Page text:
The new climate change agenda released by the groups, including the American Medical Association and the American Heart Association, comes amid early jostling among Democratic candidates over whose environmental platform is more progressive. The health organizations' policy recommendations, while a stark departure from President Donald Trump's approach, represent a back-to-basics approach for an internal Democratic climate debate that has so far revolved around the liberal precepts of the Green New Deal .
"The health, safety and well-being of millions of people in the U.S. have already been harmed by human-caused climate change, and health risks in the future are dire without urgent action to fight climate change," the medical and public health groups wrote in their climate agenda, shared with The Associated Press in advance of its release.
Among other things, the groups are pressing elected officials and presidential candidates to "meet and strengthen U.S. commitments" under the 2015 United Nations climate agreement from which Trump has vowed to withdraw. They're also pushing for some form of carbon pricing, although without any reference to potential taxation of emissions, and "a plan and timeline for reduction of fossil fuel extraction in the U.S."
Former Vice President Joe Biden's climate change plan, released earlier this month, tracks broadly with several of the medical and public health groups' priorities. While the groups call for a reduction in petroleum and natural gas use in transportation, they do not go as far as several of Biden's rivals in supporting an outright ban on the oil and gas extraction technique known as hydraulic fracturing, or fracking, which involves injecting high-pressure mixtures of water, sand or gravel and chemicals into rock.
Other groups signing onto the list of climate policy priorities include the American Lung Association, the American College of Physicians and multiple state-level and academic public health organizations. That the agenda's endorsing groups do not operate with "a political axe to grind" could help them draw more attention to climate change, said Ed Maibach, director of the Center for Climate Change Communication at George Mason University.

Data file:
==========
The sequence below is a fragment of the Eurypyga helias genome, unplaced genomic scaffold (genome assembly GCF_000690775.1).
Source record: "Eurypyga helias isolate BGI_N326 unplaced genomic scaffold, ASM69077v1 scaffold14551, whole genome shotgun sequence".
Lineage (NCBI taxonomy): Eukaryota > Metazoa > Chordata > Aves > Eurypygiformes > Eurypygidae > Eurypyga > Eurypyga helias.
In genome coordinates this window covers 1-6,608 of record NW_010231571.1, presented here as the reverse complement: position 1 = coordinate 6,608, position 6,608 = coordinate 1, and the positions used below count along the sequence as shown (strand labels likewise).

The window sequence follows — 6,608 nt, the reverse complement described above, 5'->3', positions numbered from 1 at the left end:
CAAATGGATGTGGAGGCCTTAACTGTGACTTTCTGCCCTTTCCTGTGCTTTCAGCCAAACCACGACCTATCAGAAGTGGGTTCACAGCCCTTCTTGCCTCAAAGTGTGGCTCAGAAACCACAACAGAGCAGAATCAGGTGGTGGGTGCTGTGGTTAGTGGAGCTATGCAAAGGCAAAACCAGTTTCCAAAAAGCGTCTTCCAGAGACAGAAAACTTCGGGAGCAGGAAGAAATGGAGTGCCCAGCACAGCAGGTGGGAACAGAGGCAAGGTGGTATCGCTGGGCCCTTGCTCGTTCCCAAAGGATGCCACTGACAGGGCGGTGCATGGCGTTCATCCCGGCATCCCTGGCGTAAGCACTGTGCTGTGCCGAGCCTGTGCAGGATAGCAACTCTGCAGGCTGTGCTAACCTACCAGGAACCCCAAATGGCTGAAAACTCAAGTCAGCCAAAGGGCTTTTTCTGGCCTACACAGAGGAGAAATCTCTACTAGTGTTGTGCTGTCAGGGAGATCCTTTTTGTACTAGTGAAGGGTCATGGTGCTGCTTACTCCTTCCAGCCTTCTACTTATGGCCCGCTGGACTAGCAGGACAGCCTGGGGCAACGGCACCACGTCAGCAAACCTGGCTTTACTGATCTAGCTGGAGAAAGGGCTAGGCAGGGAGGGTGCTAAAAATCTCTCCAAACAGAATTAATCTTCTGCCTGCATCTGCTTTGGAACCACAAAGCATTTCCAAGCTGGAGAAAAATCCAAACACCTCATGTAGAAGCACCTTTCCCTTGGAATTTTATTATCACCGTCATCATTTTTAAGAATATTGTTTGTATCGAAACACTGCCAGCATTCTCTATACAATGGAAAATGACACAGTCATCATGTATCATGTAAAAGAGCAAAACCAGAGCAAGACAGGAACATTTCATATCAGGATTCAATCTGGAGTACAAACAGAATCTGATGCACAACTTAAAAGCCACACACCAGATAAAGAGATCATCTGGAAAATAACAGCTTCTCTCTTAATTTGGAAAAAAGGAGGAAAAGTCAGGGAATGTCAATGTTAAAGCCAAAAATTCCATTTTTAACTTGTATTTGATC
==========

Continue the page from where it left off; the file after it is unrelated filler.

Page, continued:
For voters who view climate change "primarily as a threat to things in the environment, like polar bears," talking about the issue as a health problem could reframe their thinking, Maibach said.
"It's incredibly helpful when health professionals point out the actual reality of the situation, point out that this is also a threat to our health and well-being now ... and it's likely to get worse, much worse, if we don't take action to address it," he said.
Dhaka, Jun 24 (UNB) - It’s essential to take time out for travelling as vacations not only help release stress but also reduce the risk of cardiovascular diseases, reveals a new study, reports the Indian Express.
The study, published in Psychology and Health journal, found that a vacation can help people reduce their metabolic symptoms and therefore their risk of cardiovascular disease.
“What we found is that people who vacation more frequently in the past 12 months have a lowered risk for metabolic syndrome and metabolic symptoms,” said Bryce Hruska, Assistant Professor at Syracuse University, US.
“Metabolic syndrome is a collection of risk factors for cardiovascular disease. If you have more of them you are at higher risk of cardiovascular disease. This is important because we are actually seeing a reduction in the risk for cardiovascular disease the more vacationing a person does. Because metabolic symptoms are modifiable, it means they can change or be eliminated,” Hruska added.
For the study, the researchers included 63 employees eligible for paid vacation. The participants underwent blood tests and completed an interview assessing vacationing behaviour in the past 12 months.